Sorry to be such a Debbie downer , I am just venting some I guess, but in reality I march on ,searching for answers and help,
    and keeping the faith for my loved one who has none left, pretending I’m a rock…ok enough from “ Debbie” lol
    So on a positive note … Stay well all, wear your masks a few more months, the light at the end of the tunnel is shining in on Covid ..

    • Mary

      Hi, Jane: I have a 37 yr old son who has had eating disorders for 20 years. He does not want any help. If he did, getting his insurance on board is a nightmare. I am hoping that, as Laura indicates, the light will go on and he will recover. Venting is fine; so is hoping. We are in this together.

  2. Laura Collins Lyster-Mensh

    Dear Jane, Of course you’re feeling down, and you should vent all you need to!!!! Let me offer my positive note: I personally know several people who fully recovered after years of ED, some of them having been QUITE undernourished for a LONG time. My understanding from clinicians and researchers is that the brain function is reparable with full nutrition and restoration, at all stages. And, there are clearly (just as in schizophrenia) many instances of spontaneous recovery — where the brain lock just eases and the person is able to access insight and self-motivation. There is always hope, even when the law and treatment providers and the person has lost relationships and time. I’ve seen it!!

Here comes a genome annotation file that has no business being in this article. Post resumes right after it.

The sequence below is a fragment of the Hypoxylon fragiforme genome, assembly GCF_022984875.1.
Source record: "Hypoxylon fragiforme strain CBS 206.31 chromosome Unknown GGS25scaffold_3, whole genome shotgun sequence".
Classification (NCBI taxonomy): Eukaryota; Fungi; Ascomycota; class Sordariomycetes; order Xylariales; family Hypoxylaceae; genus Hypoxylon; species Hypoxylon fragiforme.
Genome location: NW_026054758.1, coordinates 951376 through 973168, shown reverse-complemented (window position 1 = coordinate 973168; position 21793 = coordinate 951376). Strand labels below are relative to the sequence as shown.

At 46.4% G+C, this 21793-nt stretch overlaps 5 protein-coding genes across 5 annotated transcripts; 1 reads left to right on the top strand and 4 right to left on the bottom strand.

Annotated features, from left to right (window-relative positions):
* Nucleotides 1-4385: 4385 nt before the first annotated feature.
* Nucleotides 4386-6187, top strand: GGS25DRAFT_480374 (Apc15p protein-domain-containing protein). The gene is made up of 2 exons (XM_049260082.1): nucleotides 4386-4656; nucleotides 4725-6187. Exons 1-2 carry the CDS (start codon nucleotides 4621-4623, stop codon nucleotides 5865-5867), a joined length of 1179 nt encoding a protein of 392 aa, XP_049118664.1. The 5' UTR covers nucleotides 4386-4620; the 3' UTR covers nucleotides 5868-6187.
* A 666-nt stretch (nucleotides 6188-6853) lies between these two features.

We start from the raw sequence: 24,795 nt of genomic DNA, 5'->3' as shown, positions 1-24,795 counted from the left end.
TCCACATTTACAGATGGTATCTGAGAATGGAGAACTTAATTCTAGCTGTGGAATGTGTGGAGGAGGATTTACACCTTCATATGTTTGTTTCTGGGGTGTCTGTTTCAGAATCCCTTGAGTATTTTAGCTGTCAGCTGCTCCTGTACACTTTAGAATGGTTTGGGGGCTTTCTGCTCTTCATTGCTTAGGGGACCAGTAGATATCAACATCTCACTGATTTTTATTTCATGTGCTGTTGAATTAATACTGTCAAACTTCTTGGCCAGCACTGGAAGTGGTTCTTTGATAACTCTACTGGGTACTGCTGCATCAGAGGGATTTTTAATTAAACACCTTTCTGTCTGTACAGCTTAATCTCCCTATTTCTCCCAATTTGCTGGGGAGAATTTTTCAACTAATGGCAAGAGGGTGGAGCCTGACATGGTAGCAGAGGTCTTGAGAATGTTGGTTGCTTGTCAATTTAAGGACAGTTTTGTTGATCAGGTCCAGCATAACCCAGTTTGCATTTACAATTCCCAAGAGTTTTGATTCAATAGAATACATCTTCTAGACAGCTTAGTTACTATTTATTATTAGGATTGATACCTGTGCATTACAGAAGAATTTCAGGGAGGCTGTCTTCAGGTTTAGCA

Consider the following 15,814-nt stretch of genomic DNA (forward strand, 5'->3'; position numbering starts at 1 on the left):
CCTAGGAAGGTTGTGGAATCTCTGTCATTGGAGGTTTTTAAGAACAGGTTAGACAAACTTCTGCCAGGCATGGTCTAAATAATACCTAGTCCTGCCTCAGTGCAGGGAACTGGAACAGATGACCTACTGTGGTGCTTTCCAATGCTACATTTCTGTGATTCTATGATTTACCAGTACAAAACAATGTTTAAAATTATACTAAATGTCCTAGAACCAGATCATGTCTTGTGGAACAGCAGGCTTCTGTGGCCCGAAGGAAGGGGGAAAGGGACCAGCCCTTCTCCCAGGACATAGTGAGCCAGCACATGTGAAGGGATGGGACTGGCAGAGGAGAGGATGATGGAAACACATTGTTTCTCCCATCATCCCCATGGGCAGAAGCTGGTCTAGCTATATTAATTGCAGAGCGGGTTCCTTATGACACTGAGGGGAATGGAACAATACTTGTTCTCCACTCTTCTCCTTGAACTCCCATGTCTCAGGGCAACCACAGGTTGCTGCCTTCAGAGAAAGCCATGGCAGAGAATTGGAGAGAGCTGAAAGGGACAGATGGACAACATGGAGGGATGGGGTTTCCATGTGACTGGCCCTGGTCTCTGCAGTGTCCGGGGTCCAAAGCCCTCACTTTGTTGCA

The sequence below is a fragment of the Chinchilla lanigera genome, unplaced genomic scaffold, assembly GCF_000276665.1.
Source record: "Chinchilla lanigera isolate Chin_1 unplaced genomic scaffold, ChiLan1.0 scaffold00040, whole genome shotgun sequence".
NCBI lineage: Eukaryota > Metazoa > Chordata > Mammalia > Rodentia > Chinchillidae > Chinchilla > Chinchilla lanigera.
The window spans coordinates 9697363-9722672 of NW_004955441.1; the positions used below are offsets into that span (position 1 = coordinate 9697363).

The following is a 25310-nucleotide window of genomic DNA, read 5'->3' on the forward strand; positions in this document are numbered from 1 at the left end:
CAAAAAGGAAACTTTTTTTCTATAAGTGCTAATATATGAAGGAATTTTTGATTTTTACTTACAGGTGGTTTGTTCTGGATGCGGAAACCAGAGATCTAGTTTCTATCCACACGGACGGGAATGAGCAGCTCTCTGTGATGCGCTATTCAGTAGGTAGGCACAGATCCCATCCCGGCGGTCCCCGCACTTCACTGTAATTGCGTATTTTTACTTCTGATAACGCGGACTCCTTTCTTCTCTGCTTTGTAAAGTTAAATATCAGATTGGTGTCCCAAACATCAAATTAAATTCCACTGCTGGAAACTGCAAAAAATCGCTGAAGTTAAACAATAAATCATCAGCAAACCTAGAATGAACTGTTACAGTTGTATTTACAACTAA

3. Dr Gareth Lyons

    It is a pity that the Minnesota Experiment is often forgotten by academics or looked down upon due to its age and the different ethical standards.

    I had to get a copy from the British Library for my PhD as it is almost impossible to get a copy in the UK and to get a print from the University of Minnesota archives is quite experience. It really should be in print. As to my knowledge it is the only study of starvation with legitimate volunteers and I doubt any ethics board would ever allow its recreation.

    Todd Tucker’s book is a very enjoyable read and to enjoy it you do not have to have read the study.

    It has always baffled me that in the case of anorexia the DSM IV used a 15% reduction in body weight as a guide to severity, and I think this % was greater in DSM 3. Yet Keys showed that in 20% of his sample a 7% loss of body weight caused emotional problems which affected day to day living.

    I always think if people in the health care system had been properly aware of Keys would I have been able to get help more quickly and anorexia not have the negative impact it had on my life.